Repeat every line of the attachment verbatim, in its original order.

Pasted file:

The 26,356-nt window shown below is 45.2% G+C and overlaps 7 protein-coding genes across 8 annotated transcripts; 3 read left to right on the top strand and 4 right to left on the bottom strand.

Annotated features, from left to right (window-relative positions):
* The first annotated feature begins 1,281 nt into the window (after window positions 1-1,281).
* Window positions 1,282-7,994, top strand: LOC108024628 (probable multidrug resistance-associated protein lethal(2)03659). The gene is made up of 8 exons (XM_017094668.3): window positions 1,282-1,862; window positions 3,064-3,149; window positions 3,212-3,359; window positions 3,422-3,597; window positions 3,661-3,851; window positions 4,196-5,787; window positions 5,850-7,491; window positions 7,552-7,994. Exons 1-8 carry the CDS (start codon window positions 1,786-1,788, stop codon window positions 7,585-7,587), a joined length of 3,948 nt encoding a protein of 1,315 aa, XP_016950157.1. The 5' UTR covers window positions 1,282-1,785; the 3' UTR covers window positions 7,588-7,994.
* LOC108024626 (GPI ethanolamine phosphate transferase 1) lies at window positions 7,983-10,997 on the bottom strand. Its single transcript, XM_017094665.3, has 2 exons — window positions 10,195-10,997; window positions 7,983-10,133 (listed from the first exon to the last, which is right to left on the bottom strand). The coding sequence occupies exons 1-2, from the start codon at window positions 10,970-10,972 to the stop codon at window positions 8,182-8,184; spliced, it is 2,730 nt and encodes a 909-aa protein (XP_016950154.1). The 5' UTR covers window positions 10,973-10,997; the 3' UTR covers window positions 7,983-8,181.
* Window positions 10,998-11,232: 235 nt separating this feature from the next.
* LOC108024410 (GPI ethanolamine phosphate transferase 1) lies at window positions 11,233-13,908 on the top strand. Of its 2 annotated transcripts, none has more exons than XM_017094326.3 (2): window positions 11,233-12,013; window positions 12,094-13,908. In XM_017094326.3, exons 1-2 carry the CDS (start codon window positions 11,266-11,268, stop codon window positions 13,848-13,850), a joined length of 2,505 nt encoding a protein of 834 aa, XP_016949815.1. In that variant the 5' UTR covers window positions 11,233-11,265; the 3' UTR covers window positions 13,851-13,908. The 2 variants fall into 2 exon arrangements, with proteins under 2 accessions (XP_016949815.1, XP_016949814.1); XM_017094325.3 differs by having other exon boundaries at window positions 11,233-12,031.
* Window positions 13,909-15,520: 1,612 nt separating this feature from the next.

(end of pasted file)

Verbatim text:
The 26,356-nt window shown below is 45.2% G+C and overlaps 7 protein-coding genes across 8 annotated transcripts; 3 read left to right on the top strand and 4 right to left on the bottom strand.

Annotated features, from left to right (window-relative positions):
* The first annotated feature begins 1,281 nt into the window (after window positions 1-1,281).
* Window positions 1,282-7,994, top strand: LOC108024628 (probable multidrug resistance-associated protein lethal(2)03659). The gene is made up of 8 exons (XM_017094668.3): window positions 1,282-1,862; window positions 3,064-3,149; window positions 3,212-3,359; window positions 3,422-3,597; window positions 3,661-3,851; window positions 4,196-5,787; window positions 5,850-7,491; window positions 7,552-7,994. Exons 1-8 carry the CDS (start codon window positions 1,786-1,788, stop codon window positions 7,585-7,587), a joined length of 3,948 nt encoding a protein of 1,315 aa, XP_016950157.1. The 5' UTR covers window positions 1,282-1,785; the 3' UTR covers window positions 7,588-7,994.
* LOC108024626 (GPI ethanolamine phosphate transferase 1) lies at window positions 7,983-10,997 on the bottom strand. Its single transcript, XM_017094665.3, has 2 exons — window positions 10,195-10,997; window positions 7,983-10,133 (listed from the first exon to the last, which is right to left on the bottom strand). The coding sequence occupies exons 1-2, from the start codon at window positions 10,970-10,972 to the stop codon at window positions 8,182-8,184; spliced, it is 2,730 nt and encodes a 909-aa protein (XP_016950154.1). The 5' UTR covers window positions 10,973-10,997; the 3' UTR covers window positions 7,983-8,181.
* Window positions 10,998-11,232: 235 nt separating this feature from the next.
* LOC108024410 (GPI ethanolamine phosphate transferase 1) lies at window positions 11,233-13,908 on the top strand. Of its 2 annotated transcripts, none has more exons than XM_017094326.3 (2): window positions 11,233-12,013; window positions 12,094-13,908. In XM_017094326.3, exons 1-2 carry the CDS (start codon window positions 11,266-11,268, stop codon window positions 13,848-13,850), a joined length of 2,505 nt encoding a protein of 834 aa, XP_016949815.1. In that variant the 5' UTR covers window positions 11,233-11,265; the 3' UTR covers window positions 13,851-13,908. The 2 variants fall into 2 exon arrangements, with proteins under 2 accessions (XP_016949815.1, XP_016949814.1); XM_017094325.3 differs by having other exon boundaries at window positions 11,233-12,031.
* Window positions 13,909-15,520: 1,612 nt separating this feature from the next.